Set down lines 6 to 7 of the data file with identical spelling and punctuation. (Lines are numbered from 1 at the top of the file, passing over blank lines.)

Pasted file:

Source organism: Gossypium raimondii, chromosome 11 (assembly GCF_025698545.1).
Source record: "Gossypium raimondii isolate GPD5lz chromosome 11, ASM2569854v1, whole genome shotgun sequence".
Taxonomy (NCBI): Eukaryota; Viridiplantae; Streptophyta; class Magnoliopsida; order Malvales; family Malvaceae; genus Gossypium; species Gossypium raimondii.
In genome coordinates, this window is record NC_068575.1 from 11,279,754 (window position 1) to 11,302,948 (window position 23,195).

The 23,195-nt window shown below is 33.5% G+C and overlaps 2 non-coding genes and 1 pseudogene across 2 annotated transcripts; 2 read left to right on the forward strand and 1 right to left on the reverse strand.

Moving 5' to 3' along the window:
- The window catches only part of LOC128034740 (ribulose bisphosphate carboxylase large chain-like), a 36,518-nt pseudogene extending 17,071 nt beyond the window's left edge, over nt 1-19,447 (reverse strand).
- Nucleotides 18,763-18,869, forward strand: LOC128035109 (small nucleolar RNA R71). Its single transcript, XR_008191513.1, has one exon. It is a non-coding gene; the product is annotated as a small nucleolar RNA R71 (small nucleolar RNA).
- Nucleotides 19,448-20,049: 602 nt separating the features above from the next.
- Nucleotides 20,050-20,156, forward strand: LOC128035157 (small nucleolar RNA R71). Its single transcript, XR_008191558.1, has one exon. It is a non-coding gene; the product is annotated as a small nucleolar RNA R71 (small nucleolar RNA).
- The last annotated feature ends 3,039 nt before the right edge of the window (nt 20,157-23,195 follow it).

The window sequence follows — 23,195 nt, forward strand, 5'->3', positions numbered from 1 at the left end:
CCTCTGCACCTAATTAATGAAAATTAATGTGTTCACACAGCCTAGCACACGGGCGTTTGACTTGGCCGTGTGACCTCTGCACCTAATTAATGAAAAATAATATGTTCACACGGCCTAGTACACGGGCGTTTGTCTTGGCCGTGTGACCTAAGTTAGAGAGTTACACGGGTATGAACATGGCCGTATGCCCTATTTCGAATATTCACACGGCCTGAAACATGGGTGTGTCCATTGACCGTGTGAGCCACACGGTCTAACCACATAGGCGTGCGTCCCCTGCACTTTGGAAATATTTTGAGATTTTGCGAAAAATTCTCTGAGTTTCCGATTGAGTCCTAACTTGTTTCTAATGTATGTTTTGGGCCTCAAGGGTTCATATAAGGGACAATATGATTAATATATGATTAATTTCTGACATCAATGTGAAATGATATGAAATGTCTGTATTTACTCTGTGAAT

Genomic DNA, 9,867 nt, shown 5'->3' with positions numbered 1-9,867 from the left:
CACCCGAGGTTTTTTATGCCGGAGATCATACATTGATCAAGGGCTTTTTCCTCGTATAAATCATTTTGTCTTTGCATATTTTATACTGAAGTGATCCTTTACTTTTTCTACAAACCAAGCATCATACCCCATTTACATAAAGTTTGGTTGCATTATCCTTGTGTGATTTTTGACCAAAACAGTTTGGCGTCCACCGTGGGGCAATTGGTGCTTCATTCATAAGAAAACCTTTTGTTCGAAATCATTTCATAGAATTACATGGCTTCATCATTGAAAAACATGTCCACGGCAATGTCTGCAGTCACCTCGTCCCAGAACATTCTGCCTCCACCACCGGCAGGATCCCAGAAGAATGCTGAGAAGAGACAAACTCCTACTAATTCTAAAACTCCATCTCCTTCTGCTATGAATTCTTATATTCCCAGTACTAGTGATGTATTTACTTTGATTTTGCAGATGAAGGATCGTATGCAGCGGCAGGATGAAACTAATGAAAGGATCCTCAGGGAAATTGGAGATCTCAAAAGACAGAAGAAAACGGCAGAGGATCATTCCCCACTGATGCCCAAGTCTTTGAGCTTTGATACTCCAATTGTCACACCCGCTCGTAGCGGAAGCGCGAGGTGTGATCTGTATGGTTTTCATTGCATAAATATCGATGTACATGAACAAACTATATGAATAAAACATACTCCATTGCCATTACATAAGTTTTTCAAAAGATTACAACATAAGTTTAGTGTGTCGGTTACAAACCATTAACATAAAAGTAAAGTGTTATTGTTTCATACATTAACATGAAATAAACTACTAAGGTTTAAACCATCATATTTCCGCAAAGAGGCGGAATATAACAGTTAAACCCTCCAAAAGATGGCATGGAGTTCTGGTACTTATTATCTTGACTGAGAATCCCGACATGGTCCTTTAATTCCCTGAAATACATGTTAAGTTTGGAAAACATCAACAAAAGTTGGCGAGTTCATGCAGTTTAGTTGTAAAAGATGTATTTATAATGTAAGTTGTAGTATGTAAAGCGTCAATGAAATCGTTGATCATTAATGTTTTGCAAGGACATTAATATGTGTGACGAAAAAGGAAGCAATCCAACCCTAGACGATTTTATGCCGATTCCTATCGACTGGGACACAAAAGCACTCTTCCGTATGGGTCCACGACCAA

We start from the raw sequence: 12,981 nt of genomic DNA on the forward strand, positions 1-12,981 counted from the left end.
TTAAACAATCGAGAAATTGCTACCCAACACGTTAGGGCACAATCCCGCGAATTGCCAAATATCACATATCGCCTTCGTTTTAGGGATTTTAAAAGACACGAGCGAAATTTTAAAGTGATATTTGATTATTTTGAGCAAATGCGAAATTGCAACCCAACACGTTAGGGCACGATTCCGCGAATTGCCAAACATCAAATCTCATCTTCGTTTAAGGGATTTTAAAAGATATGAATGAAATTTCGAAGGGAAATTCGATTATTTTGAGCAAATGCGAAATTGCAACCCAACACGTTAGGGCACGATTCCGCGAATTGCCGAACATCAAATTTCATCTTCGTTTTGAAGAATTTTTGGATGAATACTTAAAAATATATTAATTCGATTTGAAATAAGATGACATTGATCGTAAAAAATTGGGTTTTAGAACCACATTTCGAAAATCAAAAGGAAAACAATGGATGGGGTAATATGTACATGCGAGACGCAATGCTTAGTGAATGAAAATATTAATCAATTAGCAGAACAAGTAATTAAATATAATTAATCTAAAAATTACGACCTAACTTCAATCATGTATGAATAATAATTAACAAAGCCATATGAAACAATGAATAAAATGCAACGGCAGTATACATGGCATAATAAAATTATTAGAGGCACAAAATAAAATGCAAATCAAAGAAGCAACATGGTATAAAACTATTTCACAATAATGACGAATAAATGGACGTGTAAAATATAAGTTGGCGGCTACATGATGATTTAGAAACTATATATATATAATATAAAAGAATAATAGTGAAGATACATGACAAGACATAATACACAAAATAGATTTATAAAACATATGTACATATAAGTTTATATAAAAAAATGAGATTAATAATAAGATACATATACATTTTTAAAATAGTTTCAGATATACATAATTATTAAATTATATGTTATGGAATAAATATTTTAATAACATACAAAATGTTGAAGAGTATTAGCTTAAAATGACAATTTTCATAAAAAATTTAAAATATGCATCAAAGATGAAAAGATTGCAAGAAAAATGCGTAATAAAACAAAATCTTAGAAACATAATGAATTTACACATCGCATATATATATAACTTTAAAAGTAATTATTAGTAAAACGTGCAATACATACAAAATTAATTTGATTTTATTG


Moving 5' to 3' along the window:
- The window catches only part of LOC128034740 (ribulose bisphosphate carboxylase large chain-like), a 36,518-nt pseudogene extending 17,071 nt beyond the window's left edge, over nt 1-19,447 (reverse strand).